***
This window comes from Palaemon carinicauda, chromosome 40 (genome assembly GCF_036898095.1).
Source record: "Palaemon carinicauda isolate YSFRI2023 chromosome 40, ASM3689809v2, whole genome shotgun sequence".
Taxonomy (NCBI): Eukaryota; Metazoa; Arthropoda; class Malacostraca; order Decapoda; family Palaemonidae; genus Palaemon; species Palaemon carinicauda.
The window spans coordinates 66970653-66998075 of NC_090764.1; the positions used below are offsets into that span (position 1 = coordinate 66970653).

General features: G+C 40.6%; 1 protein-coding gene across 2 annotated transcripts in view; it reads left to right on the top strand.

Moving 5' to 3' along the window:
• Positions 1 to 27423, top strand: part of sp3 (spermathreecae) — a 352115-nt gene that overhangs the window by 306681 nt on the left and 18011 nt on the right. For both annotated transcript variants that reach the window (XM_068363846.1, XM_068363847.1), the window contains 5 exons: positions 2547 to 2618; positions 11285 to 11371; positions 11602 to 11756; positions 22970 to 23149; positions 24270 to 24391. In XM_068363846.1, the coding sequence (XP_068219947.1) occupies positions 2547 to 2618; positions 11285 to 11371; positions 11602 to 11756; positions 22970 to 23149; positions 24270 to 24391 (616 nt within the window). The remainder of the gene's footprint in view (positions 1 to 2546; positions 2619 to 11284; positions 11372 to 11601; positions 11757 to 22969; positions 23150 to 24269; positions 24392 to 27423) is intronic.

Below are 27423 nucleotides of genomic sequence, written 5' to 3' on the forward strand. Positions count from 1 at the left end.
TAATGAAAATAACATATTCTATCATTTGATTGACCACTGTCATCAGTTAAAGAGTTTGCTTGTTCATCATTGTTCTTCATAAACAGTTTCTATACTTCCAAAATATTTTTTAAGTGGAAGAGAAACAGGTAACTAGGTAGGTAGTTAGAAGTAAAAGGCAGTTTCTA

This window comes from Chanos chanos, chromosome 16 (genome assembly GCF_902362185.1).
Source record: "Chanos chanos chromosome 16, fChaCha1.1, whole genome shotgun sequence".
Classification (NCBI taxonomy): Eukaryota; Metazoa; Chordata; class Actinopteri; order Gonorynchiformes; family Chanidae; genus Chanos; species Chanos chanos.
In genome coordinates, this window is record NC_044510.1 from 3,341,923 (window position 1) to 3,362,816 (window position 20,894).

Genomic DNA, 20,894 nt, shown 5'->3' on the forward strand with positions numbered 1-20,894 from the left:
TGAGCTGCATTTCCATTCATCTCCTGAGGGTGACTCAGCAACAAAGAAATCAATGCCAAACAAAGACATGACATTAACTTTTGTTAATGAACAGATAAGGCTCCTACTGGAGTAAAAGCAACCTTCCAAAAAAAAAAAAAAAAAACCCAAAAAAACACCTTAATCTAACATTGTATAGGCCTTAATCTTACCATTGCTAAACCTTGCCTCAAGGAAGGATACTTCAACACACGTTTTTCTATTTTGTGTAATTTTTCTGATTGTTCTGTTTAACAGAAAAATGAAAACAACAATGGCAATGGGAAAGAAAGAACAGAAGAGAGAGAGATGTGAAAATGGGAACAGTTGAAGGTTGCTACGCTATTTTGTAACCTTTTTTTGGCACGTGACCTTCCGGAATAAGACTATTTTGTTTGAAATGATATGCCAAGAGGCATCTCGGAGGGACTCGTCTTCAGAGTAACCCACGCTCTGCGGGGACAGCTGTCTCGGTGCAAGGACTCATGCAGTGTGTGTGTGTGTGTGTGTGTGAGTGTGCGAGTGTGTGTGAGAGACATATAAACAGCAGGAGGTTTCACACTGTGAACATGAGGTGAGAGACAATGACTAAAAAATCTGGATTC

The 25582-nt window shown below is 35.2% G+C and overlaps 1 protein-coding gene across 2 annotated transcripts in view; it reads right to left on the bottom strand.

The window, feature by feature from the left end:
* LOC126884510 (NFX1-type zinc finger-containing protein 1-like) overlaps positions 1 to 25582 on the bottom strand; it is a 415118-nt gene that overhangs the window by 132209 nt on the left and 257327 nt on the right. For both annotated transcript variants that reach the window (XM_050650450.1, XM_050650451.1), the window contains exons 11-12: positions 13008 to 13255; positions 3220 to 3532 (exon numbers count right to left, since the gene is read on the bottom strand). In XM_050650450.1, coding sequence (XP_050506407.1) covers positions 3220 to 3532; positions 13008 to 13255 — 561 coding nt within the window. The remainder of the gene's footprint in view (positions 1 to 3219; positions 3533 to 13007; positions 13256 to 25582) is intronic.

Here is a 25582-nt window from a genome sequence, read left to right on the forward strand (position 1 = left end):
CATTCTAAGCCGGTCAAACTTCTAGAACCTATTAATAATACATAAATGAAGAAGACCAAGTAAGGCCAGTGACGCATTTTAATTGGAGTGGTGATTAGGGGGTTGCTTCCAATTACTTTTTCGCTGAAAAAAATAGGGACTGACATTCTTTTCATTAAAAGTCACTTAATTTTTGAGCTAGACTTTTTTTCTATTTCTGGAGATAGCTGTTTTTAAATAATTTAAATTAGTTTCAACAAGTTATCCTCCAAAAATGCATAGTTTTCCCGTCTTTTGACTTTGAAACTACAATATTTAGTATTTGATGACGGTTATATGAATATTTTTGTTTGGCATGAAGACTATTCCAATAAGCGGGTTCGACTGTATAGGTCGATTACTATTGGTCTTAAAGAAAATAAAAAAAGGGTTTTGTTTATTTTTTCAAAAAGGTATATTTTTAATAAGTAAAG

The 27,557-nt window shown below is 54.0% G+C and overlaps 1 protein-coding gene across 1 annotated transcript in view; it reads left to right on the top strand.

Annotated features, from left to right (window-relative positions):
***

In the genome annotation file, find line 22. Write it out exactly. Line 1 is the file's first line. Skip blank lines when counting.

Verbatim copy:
Annotated features, from left to right (window-relative positions):